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Pros and Cons of Social Media Automation

Pros and Cons of Social Media AutomationPhoto Source

Social Media Automation

Using automated robots for social media is tempting.  Social media these days can feel like a full-time job.  Facebook, Twitter, Instagram, Pinterest, Tumblr, the list goes on and on and every few months, (maybe even weeks) there is a new contender to be the next big social media platform.  Even from a marketing standpoint, you need to be on each platform to effectively reach out to all different types of consumers in your market.

So how do some people constantly post to every site and still have time to eat and sleep? One answer is the use of robots to automate their social media efforts.  Social media automation is a tricky subject, since it can either make your brand a fountain of wonderful content or a repetitive nuisance that could ruin your brand’s personality.

The best thing to keep in mind is that whether you use a robot or not, your followers need a sense of human interaction.  Having a conversation with your followers is a sure way to build your reputation and establish brand loyalty.

So if you, like many others, are on the fence about using social media automation, here are some of the pros and cons of using robots to manage your social media.


The biggest reason why people need automation is to save them time.  It may seem like there are a million things happening at the same time, and a robot posting on social media for you can open up a lot of free time in your schedule.  Programs like Hootsuite, OnlyWire, and Buffer can help you schedule content over time so you do not have to drop everything to keep your social feeds active.

Greater Exposure
Unfortunately, there is no prime-time internet hour where you can reach every potential customer.  Instead you have to account for early rises, evening watchers, and even night owls.  Each person has a different schedule and so do you.  Automating your social media can not only reach out to all types of customers throughout the whole day, but make it so you can choose what time is best for you to schedule your posts.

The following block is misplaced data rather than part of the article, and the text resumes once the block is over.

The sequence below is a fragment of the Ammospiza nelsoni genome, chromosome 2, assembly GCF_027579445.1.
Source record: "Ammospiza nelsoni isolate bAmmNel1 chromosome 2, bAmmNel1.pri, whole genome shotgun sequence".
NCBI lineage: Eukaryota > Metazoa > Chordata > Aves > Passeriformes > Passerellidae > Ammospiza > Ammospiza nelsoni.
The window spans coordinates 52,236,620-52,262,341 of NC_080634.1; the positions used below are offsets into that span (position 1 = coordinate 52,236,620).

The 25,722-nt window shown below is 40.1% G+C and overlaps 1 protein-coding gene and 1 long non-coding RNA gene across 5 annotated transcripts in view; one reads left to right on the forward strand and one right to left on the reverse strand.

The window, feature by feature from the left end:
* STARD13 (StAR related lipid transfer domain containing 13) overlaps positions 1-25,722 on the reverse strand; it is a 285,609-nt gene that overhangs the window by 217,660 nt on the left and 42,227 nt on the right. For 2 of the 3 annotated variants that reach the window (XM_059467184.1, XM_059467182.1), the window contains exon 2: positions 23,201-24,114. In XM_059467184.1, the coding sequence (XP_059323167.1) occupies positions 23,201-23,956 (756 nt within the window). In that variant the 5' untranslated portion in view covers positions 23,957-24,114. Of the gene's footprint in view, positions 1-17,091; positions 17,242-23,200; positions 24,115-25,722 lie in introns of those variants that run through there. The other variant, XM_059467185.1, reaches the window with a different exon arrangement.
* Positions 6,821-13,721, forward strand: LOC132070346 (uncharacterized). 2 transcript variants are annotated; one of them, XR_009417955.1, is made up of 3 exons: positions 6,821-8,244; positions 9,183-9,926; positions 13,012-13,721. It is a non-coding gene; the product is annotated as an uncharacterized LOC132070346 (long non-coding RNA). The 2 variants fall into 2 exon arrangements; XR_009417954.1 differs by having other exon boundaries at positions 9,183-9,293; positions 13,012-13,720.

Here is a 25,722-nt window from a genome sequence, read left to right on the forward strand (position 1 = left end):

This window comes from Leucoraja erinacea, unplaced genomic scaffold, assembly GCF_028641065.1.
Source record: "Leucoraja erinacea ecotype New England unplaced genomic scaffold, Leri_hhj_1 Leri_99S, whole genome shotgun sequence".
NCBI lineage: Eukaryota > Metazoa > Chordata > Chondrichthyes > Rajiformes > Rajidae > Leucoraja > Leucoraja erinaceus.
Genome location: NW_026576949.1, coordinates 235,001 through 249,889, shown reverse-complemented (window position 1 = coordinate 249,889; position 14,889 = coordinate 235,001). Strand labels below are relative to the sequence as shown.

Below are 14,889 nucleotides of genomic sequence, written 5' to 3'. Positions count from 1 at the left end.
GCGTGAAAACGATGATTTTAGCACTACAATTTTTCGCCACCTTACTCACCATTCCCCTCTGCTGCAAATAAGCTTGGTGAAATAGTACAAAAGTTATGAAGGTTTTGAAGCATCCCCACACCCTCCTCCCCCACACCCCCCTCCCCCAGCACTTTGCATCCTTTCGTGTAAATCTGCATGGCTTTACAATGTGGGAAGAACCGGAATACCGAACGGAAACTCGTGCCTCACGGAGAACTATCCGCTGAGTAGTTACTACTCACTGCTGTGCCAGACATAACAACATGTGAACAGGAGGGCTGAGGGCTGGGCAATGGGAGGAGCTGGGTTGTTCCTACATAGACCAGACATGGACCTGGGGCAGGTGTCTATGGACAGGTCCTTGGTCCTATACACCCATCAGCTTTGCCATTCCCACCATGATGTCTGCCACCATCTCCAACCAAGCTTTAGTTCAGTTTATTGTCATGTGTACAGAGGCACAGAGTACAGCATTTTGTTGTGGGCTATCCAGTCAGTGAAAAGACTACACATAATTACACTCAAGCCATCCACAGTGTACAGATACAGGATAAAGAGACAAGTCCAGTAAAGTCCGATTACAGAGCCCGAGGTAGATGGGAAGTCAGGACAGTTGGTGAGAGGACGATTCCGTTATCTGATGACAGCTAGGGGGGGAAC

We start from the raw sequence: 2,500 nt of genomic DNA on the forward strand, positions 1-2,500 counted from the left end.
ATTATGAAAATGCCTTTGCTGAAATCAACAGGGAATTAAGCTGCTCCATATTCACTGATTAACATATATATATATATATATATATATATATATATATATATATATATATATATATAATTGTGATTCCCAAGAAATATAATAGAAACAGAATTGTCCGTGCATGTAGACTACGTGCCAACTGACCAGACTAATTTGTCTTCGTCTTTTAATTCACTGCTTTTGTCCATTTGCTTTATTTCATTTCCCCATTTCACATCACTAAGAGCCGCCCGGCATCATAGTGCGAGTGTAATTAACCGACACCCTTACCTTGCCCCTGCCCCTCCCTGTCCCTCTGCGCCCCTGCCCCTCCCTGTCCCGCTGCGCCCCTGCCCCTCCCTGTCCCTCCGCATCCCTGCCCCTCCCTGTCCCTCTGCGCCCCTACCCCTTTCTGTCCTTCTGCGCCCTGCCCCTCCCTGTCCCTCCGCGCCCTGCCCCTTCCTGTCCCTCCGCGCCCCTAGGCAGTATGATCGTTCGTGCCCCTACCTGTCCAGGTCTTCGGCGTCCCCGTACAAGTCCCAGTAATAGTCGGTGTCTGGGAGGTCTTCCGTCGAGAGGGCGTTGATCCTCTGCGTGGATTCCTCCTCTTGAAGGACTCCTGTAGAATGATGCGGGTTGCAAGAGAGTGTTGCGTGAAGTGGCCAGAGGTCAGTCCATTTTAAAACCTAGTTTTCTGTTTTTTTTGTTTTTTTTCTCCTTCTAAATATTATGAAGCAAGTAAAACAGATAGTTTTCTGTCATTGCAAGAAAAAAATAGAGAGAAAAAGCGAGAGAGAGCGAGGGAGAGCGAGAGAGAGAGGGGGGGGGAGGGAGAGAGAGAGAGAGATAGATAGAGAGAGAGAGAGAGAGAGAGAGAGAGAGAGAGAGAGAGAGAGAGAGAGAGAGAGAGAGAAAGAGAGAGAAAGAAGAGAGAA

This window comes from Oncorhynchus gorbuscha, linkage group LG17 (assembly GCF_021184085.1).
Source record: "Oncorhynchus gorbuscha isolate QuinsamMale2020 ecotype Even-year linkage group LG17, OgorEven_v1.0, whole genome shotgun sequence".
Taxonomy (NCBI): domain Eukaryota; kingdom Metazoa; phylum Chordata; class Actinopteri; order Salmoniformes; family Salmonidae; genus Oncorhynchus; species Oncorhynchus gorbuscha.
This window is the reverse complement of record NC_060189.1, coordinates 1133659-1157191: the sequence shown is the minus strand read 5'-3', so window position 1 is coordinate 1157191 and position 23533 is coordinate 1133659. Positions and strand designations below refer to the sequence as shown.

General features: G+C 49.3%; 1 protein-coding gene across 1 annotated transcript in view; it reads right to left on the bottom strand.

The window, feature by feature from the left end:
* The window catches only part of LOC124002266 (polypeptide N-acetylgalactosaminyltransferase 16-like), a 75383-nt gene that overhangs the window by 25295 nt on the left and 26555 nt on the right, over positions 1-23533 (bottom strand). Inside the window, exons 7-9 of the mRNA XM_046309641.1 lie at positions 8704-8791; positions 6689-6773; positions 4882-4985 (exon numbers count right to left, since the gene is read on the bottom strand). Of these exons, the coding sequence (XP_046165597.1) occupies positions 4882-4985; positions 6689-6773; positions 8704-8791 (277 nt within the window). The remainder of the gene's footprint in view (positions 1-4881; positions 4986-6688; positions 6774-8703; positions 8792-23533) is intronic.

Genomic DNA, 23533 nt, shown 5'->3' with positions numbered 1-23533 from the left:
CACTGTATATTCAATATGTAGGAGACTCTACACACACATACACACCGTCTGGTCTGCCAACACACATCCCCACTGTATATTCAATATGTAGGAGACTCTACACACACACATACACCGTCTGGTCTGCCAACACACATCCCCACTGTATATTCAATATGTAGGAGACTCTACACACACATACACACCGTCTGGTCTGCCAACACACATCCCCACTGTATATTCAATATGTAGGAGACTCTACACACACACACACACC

Consistent Content
Don’t let your customers forget about you, but don’t be annoying about it.  Consistency is a key feature in social media automation.  An evenly distributed flow of content can build loyalty in your customers mind and prove your brand a reliable source of consistent information.


People won’t take a robot as seriously as a human.  Scheduled posts can sometimes give away that an automation tool was used and your consumers will instinctively dismiss it because it doesn’t feel genuine.  You might also give off the impression that you don’t know what is going on around you and miss opportunities to use big events to your advantage.

Loss of human interaction
Interacting with your consumers through random conversation, like thanking them for a good review or supporting an issue can boost your reputation in your social community.  Unfortunately, robots can’t do this, they will post what they have to post and ignore the rest.  If you do automate your posts, try and at least talk to your customers whenever you have a chance.

Bad Timing
There is a real world outside of the internet and sometimes a post during an emergency or tragedy can severely hurt your image.  Consistent delivery of content means if something happens externally, it will still be posted, so one must keep an eye on that.  Don’t be the brand to promote a product when everyone, at that moment, is upset about an event that does not relate.

Automation can work for you, however you must keep in mind that full automation will only hurt you.  Although robots can solve some problems it does not solve them all.  Keep an eye on what you have chosen to automate, see what people are saying and write back, and always try and make your content rich and relatable to your audience at the time it is posted.


To learn more about social media automation visit or give us a call at 845.202.7087.

Special to Hudson Valley Public Relations, Dan Agudelo Content Marketing Manager HVPR